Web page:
Asset allocation: Overweight China vs. EM
We remain neutral on global equities. Monetary policy is still supportive, as are global liquidity and the economic cycle, although we are less convinced of the latter.
We see valuations as neutral, as long as earnings expectations are met. The recent drop in equity markets corrected some upbeat investor sentiment, but volatility is still quite low. A more constructive view against emerging markets is reflected in our recently implemented overweight in greater China (including the mainland, Hong Kong and Taiwan) versus global emerging markets. We think negative sentiment is overdone and reflected in low valuations and net short positions.
We are also overweight the eurozone versus the UK. The UK economy has been doing much better than the eurozone, but we think there is more room for company earnings to improve in the eurozone. While earnings in UK and US have recovered, the bounce has not been meaningful in the eurozone. Analyst expectations for UK earnings are improving, but we do not expect this to last.
It could even reverse again. A normalisation of monetary policy in the UK and the US, while the ECB is still easing, should have a positive currency effect on eurozone earnings. Finally, we see more room for higher priceearnings ratios in the eurozone than in the UK.
We have been adjusting our exposure to European highyield corporate bonds tactically. The June ECB meeting allowed us to take profits, but when yields rose, we raised our exposure. With default rates mainly low and company balance sheets generally decent, we like the carry on these bonds.
We also like the carry on emerging market debt in local currencies, especially now that currency volatility has faded. The unhedged currency position has been switched quite recently to a hedged position, due to the the substantial weakening of the euro against the US dollar over recent weeks.
While government bond yields look set to go higher, central bank policy and low inflation should ensure that any rise is gradual. At this point, we lack the conviction to take a short duration position in Germany or the US.
We are long eurozone inflation-linked bonds versus nominal government bonds on the view that the inflation discounted by linkers is too low. If inflation expectations rise, these bonds should outperform nominal bonds. We are neutral on real estate globally. We are neutral convertible bonds, commodities and cash.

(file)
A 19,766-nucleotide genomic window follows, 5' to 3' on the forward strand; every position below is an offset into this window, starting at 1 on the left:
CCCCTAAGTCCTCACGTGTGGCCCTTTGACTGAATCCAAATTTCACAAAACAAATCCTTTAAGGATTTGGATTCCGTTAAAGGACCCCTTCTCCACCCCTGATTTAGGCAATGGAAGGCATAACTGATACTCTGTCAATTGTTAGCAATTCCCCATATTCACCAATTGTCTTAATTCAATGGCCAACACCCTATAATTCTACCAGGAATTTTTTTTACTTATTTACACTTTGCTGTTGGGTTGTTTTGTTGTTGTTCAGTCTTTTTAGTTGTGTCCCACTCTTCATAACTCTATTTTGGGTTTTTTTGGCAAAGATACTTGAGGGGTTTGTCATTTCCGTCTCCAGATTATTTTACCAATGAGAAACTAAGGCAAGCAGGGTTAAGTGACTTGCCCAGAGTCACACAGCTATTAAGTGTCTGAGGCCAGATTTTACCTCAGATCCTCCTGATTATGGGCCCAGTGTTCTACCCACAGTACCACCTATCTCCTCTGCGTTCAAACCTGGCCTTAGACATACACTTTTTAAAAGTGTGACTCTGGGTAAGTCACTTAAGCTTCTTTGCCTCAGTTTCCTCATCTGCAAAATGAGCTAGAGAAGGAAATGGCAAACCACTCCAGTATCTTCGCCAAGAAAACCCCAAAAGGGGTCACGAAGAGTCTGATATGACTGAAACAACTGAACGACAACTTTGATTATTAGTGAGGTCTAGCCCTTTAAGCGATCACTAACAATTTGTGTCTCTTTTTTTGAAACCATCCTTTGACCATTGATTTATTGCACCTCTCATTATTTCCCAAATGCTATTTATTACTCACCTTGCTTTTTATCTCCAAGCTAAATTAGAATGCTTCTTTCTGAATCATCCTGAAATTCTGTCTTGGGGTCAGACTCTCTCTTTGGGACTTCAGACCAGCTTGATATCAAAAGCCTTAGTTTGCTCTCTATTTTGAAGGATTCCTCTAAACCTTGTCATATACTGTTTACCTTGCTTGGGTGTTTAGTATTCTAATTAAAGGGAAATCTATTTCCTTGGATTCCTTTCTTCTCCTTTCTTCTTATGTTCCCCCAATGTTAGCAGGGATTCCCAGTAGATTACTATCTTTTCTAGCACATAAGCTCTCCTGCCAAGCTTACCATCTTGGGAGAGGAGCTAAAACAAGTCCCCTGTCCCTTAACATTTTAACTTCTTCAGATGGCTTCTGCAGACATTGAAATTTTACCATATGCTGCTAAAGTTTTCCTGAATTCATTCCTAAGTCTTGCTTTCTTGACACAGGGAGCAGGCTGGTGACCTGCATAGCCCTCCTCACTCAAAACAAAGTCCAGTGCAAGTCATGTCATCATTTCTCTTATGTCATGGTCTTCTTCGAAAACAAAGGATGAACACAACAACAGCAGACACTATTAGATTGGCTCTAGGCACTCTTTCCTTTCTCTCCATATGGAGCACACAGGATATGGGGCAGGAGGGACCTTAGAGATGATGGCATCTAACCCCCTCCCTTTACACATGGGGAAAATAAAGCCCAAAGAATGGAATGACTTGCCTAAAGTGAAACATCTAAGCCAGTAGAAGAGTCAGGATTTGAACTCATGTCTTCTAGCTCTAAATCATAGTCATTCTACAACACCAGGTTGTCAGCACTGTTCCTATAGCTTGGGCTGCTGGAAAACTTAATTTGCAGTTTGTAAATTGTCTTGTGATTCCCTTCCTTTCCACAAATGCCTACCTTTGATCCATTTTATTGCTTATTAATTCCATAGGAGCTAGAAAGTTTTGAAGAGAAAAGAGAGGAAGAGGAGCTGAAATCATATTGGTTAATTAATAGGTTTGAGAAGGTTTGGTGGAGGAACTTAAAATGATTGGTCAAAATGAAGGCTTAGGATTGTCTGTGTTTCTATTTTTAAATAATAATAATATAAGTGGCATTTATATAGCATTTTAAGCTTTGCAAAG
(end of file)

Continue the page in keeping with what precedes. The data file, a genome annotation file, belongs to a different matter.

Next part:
In principle, the euro should weaken further in the longer run with more monetary stimulus in the eurozone and increasingly less in the US. If however investors become convinced that ECB policies are supporting growth and inflation, capital inflows and the region’s trade surplus could support the euro.
We have implemented a new core position: long European equities vs. European real estate. Strategists have become increasingly cautious on the European outlook and have downgraded earnings forecasts over recent months, but we are more optimistic about the outlook for European equities. European real estate has done reasonably well. A quite favourable environment is now already priced-in. The earnings outlook for European real estate appears much more modest due to low inflation limiting earnings growth in this sector.
Flexible multi-asset positions
In our flexible multi-asset approach, we are overweight Italian government bonds versus UK government bonds.
Yields are higher in Italy than in the UK, which results in a (small) positive carry, but the main rationale for this trade is that yields in Italy could fall further thanks to the ECB.
The more hawkish Bank of England, which could start hiking rates late this year or early in 2015, may drive up UK yields. If this scenario plays out, price developments of these bonds should work in our favour.
In Germany, after triggering the stop-loss-level, the long 5year German bunds vs. 30-year German bunds has been closed.
We are overweight Mexican USD-denominated debt versus US 10-year Treasuries. We expect Mexican bonds to benefit from sound and improving fundamentals, falling inflation and low official interest rates. We think Mexico is shielded better from downside risks in China than other countries in Latin America. In the US, we are long five-year forward inflation swaps (hence the expectations of inflation five years from now).
When expectations dipped in late April, we established a long position. In Europe, we are long five-year forwards in investmentgrade debt. With less flattening at the long end of the curve than at the short end, there is a relatively large gap between spot rates and five-year forwards. This position should pay off if the gap starts to narrow.